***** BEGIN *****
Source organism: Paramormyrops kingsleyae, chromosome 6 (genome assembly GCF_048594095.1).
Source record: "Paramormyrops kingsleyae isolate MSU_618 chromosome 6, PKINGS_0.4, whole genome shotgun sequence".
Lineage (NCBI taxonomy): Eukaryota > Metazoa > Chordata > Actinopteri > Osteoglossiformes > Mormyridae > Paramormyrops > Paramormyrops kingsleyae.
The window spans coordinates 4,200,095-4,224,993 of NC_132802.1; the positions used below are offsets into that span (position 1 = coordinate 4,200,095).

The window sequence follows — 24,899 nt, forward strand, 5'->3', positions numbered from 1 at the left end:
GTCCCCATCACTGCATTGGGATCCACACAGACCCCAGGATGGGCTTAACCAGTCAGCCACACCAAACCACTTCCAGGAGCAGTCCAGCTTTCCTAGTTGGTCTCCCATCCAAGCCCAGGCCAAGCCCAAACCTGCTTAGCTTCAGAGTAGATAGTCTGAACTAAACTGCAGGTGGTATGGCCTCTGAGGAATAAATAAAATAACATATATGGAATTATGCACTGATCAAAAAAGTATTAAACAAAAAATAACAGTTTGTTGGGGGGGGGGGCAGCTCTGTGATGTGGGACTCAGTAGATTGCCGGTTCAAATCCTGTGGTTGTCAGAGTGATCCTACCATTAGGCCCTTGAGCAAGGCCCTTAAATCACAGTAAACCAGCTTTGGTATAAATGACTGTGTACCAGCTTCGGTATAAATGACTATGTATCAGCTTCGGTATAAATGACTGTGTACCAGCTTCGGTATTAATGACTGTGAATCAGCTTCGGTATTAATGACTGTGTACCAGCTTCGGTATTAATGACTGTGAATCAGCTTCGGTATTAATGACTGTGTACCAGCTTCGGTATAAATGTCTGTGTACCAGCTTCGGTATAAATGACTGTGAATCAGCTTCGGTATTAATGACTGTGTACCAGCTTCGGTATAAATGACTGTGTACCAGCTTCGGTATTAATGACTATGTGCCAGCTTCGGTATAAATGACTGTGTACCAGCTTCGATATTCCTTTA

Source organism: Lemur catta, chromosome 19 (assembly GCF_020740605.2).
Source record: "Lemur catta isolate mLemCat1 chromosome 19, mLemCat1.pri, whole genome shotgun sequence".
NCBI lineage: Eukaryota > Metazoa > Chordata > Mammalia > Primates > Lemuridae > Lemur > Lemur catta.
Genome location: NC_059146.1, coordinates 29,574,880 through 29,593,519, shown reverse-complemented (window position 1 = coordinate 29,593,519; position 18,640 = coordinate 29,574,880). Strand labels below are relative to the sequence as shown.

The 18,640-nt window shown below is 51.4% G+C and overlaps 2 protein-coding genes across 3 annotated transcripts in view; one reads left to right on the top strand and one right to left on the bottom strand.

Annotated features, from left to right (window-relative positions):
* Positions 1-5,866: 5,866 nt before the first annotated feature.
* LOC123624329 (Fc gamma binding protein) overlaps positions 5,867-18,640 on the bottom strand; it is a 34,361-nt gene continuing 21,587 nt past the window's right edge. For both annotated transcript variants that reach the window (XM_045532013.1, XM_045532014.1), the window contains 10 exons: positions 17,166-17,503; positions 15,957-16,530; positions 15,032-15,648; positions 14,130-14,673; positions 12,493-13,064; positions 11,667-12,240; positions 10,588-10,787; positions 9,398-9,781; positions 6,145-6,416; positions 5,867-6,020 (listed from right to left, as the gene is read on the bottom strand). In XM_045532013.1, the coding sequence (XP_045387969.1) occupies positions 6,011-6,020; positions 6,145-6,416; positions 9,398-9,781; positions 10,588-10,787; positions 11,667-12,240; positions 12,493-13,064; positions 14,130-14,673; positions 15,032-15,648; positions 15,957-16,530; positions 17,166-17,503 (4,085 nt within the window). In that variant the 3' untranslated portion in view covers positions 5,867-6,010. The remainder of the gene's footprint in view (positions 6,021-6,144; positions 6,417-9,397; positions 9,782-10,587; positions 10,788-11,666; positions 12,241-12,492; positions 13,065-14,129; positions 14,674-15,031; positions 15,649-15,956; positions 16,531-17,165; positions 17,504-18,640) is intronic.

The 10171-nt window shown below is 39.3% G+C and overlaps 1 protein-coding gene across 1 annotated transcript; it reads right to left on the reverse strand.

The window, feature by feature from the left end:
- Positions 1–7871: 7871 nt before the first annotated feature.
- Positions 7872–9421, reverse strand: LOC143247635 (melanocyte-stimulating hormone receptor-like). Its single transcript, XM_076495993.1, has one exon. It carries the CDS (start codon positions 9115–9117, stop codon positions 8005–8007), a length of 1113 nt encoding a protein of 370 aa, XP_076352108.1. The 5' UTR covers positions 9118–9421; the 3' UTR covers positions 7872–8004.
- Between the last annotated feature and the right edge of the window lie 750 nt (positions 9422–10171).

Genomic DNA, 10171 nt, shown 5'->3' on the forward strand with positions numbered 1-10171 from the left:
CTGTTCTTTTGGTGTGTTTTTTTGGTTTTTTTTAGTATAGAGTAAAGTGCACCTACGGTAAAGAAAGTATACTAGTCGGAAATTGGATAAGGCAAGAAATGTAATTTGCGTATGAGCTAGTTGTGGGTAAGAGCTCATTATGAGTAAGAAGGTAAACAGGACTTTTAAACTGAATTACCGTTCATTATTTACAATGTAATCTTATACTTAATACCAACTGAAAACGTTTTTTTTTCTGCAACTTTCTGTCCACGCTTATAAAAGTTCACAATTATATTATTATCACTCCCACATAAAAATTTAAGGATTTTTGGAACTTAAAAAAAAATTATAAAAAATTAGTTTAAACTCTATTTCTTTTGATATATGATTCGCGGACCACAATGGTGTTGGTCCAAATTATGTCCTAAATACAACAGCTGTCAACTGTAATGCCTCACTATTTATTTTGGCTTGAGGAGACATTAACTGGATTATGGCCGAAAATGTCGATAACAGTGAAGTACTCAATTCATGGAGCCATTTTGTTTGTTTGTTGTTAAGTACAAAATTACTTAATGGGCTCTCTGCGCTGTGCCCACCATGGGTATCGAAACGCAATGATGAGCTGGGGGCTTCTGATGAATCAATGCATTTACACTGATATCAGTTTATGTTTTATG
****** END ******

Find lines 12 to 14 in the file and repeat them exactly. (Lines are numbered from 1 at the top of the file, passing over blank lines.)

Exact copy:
Annotated features, from left to right (window-relative positions):
* Positions 1-5,866: 5,866 nt before the first annotated feature.
* LOC123624329 (Fc gamma binding protein) overlaps positions 5,867-18,640 on the bottom strand; it is a 34,361-nt gene continuing 21,587 nt past the window's right edge. For both annotated transcript variants that reach the window (XM_045532013.1, XM_045532014.1), the window contains 10 exons: positions 17,166-17,503; positions 15,957-16,530; positions 15,032-15,648; positions 14,130-14,673; positions 12,493-13,064; positions 11,667-12,240; positions 10,588-10,787; positions 9,398-9,781; positions 6,145-6,416; positions 5,867-6,020 (listed from right to left, as the gene is read on the bottom strand). In XM_045532013.1, the coding sequence (XP_045387969.1) occupies positions 6,011-6,020; positions 6,145-6,416; positions 9,398-9,781; positions 10,588-10,787; positions 11,667-12,240; positions 12,493-13,064; positions 14,130-14,673; positions 15,032-15,648; positions 15,957-16,530; positions 17,166-17,503 (4,085 nt within the window). In that variant the 3' untranslated portion in view covers positions 5,867-6,010. The remainder of the gene's footprint in view (positions 6,021-6,144; positions 6,417-9,397; positions 9,782-10,587; positions 10,788-11,666; positions 12,241-12,492; positions 13,065-14,129; positions 14,674-15,031; positions 15,649-15,956; positions 16,531-17,165; positions 17,504-18,640) is intronic.